While the offense gets so much of the credit, it is the park to whom they should be doffing their caps. That makes pitching in this funhouse even more difficult meaning those that do so deserve extra credit. The Yankees thirsted for star power in their rotation last year, but with so much of it re-directed to the bullpen the team did not hurt for good pitching. Their worst stretches showed blips into the land of worse than average, but these forays were brief with most of their time better than average. Occasionally wildly so. Much of that was reserved for the first half when they showed two prolific troughs with nice journeys to get there, though the close to the season showed a team that was much more consistently good than great. Three starters saw at least 500 batters, and the team threw countless options at the role to manufacture the rest with a turn to the deadline trade market once it became apparent in-house was an out-of-order option. The real story, however, was the dynamic bullpen that featured two of the very best in the game and several others that were solid contributors. Not all of the names were household to start the year, but by the end it wasn’t just the Yankee fans that tune in prior to the playoffs that came to trust those guys.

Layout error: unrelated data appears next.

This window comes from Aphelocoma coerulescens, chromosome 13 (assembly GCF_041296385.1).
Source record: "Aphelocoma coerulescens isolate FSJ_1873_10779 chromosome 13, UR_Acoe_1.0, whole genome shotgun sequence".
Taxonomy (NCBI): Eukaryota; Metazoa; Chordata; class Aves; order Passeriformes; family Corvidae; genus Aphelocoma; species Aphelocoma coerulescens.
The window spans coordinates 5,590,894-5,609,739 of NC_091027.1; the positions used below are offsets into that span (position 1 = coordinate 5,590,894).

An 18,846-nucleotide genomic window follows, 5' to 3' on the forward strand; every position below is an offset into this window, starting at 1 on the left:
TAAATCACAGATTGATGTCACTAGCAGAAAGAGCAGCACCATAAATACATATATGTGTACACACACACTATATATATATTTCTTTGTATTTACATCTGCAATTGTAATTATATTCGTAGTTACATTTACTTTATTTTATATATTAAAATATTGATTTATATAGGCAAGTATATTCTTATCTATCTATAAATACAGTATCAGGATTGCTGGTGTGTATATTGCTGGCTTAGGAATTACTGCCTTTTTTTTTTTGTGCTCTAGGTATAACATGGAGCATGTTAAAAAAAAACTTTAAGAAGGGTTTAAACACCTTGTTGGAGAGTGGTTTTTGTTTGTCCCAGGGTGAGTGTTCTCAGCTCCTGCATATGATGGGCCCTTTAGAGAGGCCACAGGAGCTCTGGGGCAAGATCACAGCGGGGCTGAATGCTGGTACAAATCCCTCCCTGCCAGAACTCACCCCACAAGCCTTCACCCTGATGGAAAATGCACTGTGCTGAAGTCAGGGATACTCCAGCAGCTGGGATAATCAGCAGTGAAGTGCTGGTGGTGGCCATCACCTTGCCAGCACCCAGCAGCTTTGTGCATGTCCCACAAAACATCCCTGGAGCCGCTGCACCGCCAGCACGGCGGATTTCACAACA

Leading the charge out of the pen was Dellin Betances. The prior offseason saw Yankees President Randy Levine bray that Betances wasn’t good enough to be a closer. This past season showed he’s one of the very best pitchers in the game regardless of the inning used. Occasionally used to go multiple innings, but usually a traditional, one-inning reliever, Betances grinds bats into bones for his stew. He didn’t have a single 100-batter faced stretch with fewer than 40 batters struck out, and yes, that comes with some walk concerns, especially in the middle of his season when they got out of control, but he put that baby to bed with a wonderful finish that saw him rein in the free passes. Quelling contact was his forté with very low exit velocity allowed, and mostly avoiding the nitro zone. Batters that do make contact seem to have a higher likelihood of success due to all the liners than you might think, and might be a contributor to his underperformance on those balls in play. Still, his expected was better than average and it showed up bang on, which is perfectly fine when running a K-BB% north of 30%.

Dellin Betances